Spring Lawn Mower Maintenance

Spring is a great time for some lawn mower maintenance. Follow these 5 steps and you will be ready to mow!


  1. Change the oil. This is one of the most important steps. Also, check the oil periodically during the season to make sure it’s at the correct level.
  2. Check the air filter. The air filter typically doesn’t need to be replaced every year. If it is slightly dirty you can clean it, but if it is very dirty or damaged, it is a good idea to replace it.
  3. Check the spark plug. If you are having trouble starting your mower, this can be a common cause. If the plug is very dirty or dark on the end, then it may be time to replace it.
  4. Sharpen your blade. You can sharpen the blade on your own with a metal file or a bench grinder, or you can have a pro do it. Either way, a sharp blade is vital to having clean-cut grass. This practice should be done a couple of times during the season. It may be a good idea to buy a spare blade to use while your other one is being sharpened.
  5. Setting the mower height. For the best results, set the height at 3 inches during the cooler times of the year, and 3.5 inches during the summer months. A higher mowing height can aid you in keeping the weeds and crabgrass out of your lawn. This will also result in thicker grass and a lawn that will not dry out as quickly.

Click on the link below for a video at lawn mower maintenance.

Spring Lawn Mower Maintenance

Quackgrass vs. Crabgrass

Each spring, we receive questions regarding an ugly, wide-bladed grass growing in lawns. Customers are mistakenly identifying this grass as crabgrass. It is a easy mistake to make because they look so similar, but this ugly grass is actually quackgrass, not crabgrass.

Quackgrass in the spring

Quackgrass is a perennial grass that is one of the first grasses to come out of dormancy each spring. Many homeowners confuse this thick-bladed “junk grass” with crabgrass.

Quackgrass has a huge root system so pulling it out is not a long term solution. Because quackgrass is a variety of grass, there aren’t chemical products available that know the difference between quack- grass and the other good varieties of grass in the lawn. Round-Up is good at controlling quackgrass, but applying it will also kill desirable grass around it.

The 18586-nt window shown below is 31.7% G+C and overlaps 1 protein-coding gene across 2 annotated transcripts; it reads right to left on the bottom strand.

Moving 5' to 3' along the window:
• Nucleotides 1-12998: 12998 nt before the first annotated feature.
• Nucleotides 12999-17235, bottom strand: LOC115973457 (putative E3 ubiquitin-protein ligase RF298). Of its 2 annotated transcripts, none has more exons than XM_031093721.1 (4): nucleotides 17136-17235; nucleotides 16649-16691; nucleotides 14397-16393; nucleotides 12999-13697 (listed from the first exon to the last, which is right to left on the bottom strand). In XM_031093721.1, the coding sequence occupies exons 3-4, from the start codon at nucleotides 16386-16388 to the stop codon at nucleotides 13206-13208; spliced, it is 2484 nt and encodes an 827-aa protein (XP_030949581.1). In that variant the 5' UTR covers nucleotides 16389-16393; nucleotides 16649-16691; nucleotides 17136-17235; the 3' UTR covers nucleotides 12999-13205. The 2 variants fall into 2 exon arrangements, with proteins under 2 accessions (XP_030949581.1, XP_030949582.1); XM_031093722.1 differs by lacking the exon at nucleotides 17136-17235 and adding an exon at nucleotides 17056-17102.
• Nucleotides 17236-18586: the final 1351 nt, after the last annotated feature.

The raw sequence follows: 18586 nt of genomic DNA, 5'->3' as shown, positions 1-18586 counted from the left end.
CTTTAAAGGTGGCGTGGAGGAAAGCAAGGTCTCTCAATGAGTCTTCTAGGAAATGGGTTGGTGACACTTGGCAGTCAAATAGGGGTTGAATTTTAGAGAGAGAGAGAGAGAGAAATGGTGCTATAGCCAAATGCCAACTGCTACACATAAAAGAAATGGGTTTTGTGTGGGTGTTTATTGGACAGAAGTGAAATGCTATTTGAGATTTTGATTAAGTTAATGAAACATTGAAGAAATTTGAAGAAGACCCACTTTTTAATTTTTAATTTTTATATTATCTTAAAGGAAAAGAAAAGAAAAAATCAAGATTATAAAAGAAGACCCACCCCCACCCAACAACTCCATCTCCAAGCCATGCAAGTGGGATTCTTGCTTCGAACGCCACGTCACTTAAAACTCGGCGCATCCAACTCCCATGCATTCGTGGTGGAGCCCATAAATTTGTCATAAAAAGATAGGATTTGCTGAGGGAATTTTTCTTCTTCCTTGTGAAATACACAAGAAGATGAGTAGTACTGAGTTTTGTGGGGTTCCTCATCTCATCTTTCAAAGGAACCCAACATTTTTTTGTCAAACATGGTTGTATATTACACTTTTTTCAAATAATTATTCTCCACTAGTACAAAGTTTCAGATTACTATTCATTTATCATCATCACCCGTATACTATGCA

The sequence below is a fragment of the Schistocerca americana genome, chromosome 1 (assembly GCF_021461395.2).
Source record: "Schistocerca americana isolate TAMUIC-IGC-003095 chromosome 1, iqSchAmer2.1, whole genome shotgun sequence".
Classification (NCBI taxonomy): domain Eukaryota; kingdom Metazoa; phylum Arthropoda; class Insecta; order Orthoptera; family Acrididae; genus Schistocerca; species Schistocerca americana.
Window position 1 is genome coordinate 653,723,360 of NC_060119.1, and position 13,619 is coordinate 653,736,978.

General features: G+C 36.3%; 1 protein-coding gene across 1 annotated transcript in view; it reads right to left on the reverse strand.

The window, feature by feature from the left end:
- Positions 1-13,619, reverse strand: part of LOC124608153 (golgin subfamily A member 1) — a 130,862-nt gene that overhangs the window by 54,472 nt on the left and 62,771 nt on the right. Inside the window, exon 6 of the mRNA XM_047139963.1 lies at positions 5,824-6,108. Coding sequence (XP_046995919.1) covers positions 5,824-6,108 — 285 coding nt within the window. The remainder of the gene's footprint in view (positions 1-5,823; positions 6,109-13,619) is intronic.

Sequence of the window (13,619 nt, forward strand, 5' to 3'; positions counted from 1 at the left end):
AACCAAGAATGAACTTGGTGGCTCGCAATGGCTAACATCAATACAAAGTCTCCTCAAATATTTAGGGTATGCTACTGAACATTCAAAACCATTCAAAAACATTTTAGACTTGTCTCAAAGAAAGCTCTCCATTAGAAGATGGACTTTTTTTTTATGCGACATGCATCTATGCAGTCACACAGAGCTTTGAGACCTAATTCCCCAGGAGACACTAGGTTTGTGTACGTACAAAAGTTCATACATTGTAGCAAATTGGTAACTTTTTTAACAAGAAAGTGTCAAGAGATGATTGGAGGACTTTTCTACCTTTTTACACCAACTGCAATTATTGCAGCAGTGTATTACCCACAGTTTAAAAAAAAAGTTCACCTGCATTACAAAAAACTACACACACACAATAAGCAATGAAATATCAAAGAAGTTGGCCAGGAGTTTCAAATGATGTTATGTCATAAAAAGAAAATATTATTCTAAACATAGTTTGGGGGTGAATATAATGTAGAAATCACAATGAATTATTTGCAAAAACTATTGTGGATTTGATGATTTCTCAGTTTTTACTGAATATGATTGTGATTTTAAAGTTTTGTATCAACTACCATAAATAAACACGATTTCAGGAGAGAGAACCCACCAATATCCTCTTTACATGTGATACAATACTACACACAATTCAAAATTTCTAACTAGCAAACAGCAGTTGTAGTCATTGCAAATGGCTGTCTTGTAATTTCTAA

We have heard of customers who have applied Round-Up in an interesting way. They will put a rubber glove on their hand with a cotton glove over the rubber glove. Then dip the gloved hand into Round-Up, and coat the quackgrass blades with the liquid. The Round-Up kills quackgrass roots and all in about 10 days.

Crabgrass in the summer

Crabgrass is a summer annual. It is similar in appearance to quackgrass because it grows in clumps and faster than the grass around it. It germinates in mid-May and starts appearing in lawns in July. Our first lawn care application includes a crabgrass pre- venter which is our best defense against this un- sightly grass. The second best thing to help prevent crabgrass is a high mowing height. We see less crabgrass in lawns that are mowed between 3 and 3.5 inches than lawns mowed below 3 inches.

Moles vs Voles

Mole or Vole Damage?

Over the winter months, moles and voles continue to work in your lawn.  These two pests damage a lawn in different ways and identifying them is key in controlling them.

Click here for more information on identifying Voles vs Moles